After months of preparation and planning for a commemorative mural, some students at Indianola Informal K-8 School finally got the opportunity April 1 to put some paint on the front wall.

On their fingers and faces, too.

Even April Sunami, one of the artists collaborating with teachers, staff and students on “Roots and Wings: Celebrating Renaissance at Indianola Informal K-8 School,” got in on the inadvertent face-painting experience.

Sunami didn’t mind the minor cleanup at all. She’s not only mentoring the project, along with Queen Brooks, but also is the parent of River and Ella, two students at the school.

“I feel really grateful,” Sunami said after she, Brooks and the students took a break from bracing temperatures that day. “I can just kind of contribute to the wider community this way.”

The team planning the mural for the front face of the nearly 50-year-old building at 251 E. Weber Road in Columbus was formed about 18 months ago, said Loren E. Bucek, a teacher in a multiage second- and third-grade classroom and project director for “Roots and Wings.”

“Throughout this school year, our teaching staff made curricular connections that reflected our rich history, our present day-to-day experiences,” Bucek said. “We invited our students to envision Indianola Informal's future. These aspects are significant to the visualization of the front-entrance mural.”

Rachel N. Rowen, an arts educator at Indianola Informal, was watching April 1 as students wielded brushes for the first time.

“I do think it’s really exciting for them to see it come to life,” she said.

Like Sunami, Rowen is involved in the mural project as a parent, both current and in the past.

“I have been a parent here for 16 years, and a teacher here for nine,” Rowen said. “Nora is working as an artist apprentice with the artists, in her eighth-grade year, and is an avid artist herself. The project means a lot to her, as she has grown as a student and artist at our school.

“Indy has been a huge part of our lives for the past 16 years, and for her entire life. Nora is excited to move forward to high school, and is also feeling nostalgic about her time here, so the mural is perfect for her and other eighth-graders to be a part of as they move forward, especially this year.”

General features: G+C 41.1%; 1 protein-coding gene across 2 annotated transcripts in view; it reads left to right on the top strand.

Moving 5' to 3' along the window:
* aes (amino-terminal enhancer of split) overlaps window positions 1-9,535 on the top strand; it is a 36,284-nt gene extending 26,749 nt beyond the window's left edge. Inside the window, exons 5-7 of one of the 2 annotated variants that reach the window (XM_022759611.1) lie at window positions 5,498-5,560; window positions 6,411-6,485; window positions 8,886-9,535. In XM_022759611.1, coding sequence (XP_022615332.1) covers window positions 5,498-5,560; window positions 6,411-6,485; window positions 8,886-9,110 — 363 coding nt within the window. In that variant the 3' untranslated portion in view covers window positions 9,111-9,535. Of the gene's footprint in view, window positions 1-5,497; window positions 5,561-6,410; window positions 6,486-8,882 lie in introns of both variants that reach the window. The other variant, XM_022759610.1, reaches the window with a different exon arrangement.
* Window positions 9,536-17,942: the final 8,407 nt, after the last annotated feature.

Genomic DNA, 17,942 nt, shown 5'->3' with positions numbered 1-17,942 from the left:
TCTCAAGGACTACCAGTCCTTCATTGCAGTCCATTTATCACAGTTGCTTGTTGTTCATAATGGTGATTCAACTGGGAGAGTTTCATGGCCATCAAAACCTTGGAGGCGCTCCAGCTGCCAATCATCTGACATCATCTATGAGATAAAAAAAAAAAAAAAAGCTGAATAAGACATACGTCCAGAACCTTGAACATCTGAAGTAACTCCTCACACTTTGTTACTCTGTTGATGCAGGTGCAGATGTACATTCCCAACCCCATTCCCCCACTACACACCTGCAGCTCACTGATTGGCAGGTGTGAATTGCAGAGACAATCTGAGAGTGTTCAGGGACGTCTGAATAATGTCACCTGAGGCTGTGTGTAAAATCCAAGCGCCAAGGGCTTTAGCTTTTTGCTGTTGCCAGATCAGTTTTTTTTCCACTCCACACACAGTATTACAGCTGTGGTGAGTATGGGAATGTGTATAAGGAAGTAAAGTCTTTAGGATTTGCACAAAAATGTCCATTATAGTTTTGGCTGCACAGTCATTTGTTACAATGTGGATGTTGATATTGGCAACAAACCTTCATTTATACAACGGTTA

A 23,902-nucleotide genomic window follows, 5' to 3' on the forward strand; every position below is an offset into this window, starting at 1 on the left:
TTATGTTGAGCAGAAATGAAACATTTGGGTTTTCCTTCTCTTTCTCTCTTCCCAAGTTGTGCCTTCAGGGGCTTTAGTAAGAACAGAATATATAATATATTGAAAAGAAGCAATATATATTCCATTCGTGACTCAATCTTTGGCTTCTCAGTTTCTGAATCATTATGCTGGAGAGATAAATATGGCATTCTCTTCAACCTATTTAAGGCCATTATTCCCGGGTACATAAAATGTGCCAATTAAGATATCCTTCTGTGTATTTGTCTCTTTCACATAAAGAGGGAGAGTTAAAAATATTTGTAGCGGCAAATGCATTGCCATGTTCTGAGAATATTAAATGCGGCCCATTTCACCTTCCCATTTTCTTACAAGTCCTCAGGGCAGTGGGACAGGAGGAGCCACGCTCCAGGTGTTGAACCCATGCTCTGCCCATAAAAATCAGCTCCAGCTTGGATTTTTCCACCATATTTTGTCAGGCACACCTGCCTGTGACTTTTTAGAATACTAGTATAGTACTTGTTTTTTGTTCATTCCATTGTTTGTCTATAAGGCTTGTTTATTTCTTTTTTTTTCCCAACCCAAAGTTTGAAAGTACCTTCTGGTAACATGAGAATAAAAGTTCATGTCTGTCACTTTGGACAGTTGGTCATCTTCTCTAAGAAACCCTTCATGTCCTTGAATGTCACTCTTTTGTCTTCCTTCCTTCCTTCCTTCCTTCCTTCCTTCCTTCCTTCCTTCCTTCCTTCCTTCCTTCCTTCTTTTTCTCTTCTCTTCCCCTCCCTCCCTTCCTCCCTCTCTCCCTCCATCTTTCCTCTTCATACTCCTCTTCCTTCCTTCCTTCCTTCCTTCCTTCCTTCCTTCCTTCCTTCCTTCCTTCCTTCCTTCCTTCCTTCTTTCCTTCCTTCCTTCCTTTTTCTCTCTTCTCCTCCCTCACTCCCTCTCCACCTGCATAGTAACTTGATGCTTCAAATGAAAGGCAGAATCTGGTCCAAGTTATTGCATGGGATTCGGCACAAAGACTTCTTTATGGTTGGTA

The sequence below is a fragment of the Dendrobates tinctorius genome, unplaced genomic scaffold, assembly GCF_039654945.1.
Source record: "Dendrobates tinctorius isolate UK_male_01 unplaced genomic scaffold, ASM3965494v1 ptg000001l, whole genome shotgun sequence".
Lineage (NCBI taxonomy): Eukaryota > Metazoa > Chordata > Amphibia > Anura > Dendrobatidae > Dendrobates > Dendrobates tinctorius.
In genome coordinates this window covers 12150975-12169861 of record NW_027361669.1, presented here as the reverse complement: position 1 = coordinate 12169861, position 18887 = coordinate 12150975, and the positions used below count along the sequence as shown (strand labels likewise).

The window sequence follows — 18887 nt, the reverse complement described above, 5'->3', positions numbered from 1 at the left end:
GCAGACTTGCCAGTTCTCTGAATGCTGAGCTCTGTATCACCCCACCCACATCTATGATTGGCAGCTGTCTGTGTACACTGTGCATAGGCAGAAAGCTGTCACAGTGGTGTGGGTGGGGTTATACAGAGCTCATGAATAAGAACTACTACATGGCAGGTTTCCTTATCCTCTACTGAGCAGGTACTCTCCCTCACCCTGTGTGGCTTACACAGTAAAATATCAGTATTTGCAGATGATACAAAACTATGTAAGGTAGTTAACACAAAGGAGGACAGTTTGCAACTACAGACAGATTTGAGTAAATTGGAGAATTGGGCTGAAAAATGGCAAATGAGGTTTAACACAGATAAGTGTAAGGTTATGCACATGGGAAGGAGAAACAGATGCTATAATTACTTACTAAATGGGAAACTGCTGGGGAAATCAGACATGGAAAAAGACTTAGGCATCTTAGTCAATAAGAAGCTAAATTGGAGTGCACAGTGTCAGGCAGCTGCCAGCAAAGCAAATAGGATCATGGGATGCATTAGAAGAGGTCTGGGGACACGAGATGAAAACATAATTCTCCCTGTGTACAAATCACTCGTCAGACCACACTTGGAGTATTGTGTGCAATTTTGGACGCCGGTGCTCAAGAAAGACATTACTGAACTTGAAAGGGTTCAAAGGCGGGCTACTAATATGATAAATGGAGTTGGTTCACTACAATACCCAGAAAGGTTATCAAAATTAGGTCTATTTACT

Indianola Informal is a lottery school, with more than 650 students who come from throughout the Columbus City Schools district.

During the planning stages, Rowen said, the entire student body was charged with choosing symbols that help showcase the history of Indianola Informal, including the classic stack of books with an apple on top.

The mural also will feature a tree and flowers, children playing, the school’s knight mascot and a rainbow that stretches from one end to the other, connecting all the images.

“It’s really something that brings the whole community together,” Rowen said.

Brooks, who has works in the collections of the Columbus Museum of Art and the National Afro-American Museum and Cultural Center in Wilberforce, said she doesn’t have children or grandchildren at Indianola Informal, but she was drawn to the project because of the way art is emphasized in the curriculum.

“It’s a very pleasant experience because I’m sort of emotionally attached to the school,” Brooks said. “I can see that they appreciate art.

“What I like is that the parents are so supportive of the kids and the school.”

The project is set to conclude with a dedication ceremony and program at 6 p.m. May 20.